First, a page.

Stevens Park resident Van Johnson doesn’t just have a green thumb, he has two! His gardens have not only been certified as a Monarch Waystation, but also as a Certified Wildlife Habitat by the National Wildlife Federation. He has also created a lizard habitat by reusing the limestone rock found in his yard. He regularly sees geckos and anoles. He calls his Green-eyed Susan plant an “instectory.” When it blooms, it attracts six or seven kinds of bees. “The pollinators love it,” he says.
Most intriguing to me has always been the ecologically balanced pond. What started out as a passive solar reflector to warm the greenhouse in the winter has turned into a beautiful wildlife habitat all complete without electricity or a pump. How does he keep it beautiful without a pump? It is about ratios. For example, you want 65 percent of the pond covered in plant materials and 35 percent left open for oxygen. Then for fish, you can have 1 inch of fish for every square foot of water. So if you have a 54-square-foot pond, you could get 54 one-inch fish or one 54-inch fish, or some variation thereof. Also, his pond plants are planted in gravel baskets. This lets the roots clean the water and the bacteria attaches to the rocks. “It is another plant collection,” he says. His favorite is the lotus because of its beauty and symbolism of purity. “It grows out of the muckiest part of the pond and displays a pure white flower tall enough the muck can’t get to it,” he says.
His newest purchases come in the way of a White Texas Star, Lemon Cypress and two Japanese Maples. I asked him why he purchased the Lemon Cypress and he said, “For the color!” as he held it against the dark evergreen creeping fig ivy that covers the exterior walls of his home. By covering the exterior with that plant, he has saved on his electric bill. Also newly renovated is his Asian garden, with the two Japanese maples, inland sea oats that sway gracefully in the wind, hostas, Japanese spurge and fox-tail fern.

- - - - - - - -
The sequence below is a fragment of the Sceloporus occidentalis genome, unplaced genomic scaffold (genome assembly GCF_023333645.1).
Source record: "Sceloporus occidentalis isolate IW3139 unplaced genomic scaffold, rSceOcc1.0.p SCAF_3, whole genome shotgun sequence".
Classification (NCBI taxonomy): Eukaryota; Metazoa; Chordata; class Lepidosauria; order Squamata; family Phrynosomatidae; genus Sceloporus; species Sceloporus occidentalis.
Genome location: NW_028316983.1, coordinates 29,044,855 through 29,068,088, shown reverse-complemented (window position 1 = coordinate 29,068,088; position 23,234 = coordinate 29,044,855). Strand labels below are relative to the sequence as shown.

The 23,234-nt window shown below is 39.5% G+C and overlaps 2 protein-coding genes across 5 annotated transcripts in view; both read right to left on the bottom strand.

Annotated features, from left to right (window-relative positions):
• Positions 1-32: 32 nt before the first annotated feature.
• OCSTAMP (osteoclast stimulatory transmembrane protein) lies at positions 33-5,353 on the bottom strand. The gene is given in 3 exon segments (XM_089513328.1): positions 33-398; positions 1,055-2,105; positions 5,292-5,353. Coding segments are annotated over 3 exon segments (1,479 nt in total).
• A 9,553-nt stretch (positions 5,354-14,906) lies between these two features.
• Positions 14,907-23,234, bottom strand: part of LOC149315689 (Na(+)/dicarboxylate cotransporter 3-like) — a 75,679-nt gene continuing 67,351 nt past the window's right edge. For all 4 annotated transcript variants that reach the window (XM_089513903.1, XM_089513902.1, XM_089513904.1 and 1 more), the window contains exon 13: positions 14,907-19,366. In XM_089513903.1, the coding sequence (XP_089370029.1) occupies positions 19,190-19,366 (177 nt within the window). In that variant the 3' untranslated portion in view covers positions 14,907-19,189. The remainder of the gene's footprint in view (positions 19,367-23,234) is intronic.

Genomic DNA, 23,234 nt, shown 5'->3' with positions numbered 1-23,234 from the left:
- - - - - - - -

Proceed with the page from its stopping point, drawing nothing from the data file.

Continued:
Would you think you could successfully create a bog garden or ferndale garden in North Texas? Well, Johnson has done it. “I love shade- and moisture-loving plants, but don’t want to spend all my time and money watering them,” he says. One day inspiration struck, and he thought to use some left over pond liner to create bogs and a ferndale.
In addition to all the ornamental plants, Johnson also grows edibles. He has grapevines to shade his greenhouse in the summer. His potager garden is used as a perennial vegetable and herb garden supplemented with vegetables and fruits that are expensive to purchase in the store. “Why would I grow potatoes?” he asks. “They don’t cost.” Surrounded by asparagus, swiss chard, sorrel and herbs, he plants yellow, orange and red bell peppers. It does make good sense to purchase three bell pepper plants (approximately $6) and get around 30 pounds of peppers, than to pay $6 per pound at the store. He has fruit trees, an olive tree, citrus trees and 34 kinds of mint. He says his favorite is the berries and cream mint. It does smell and taste wonderful!
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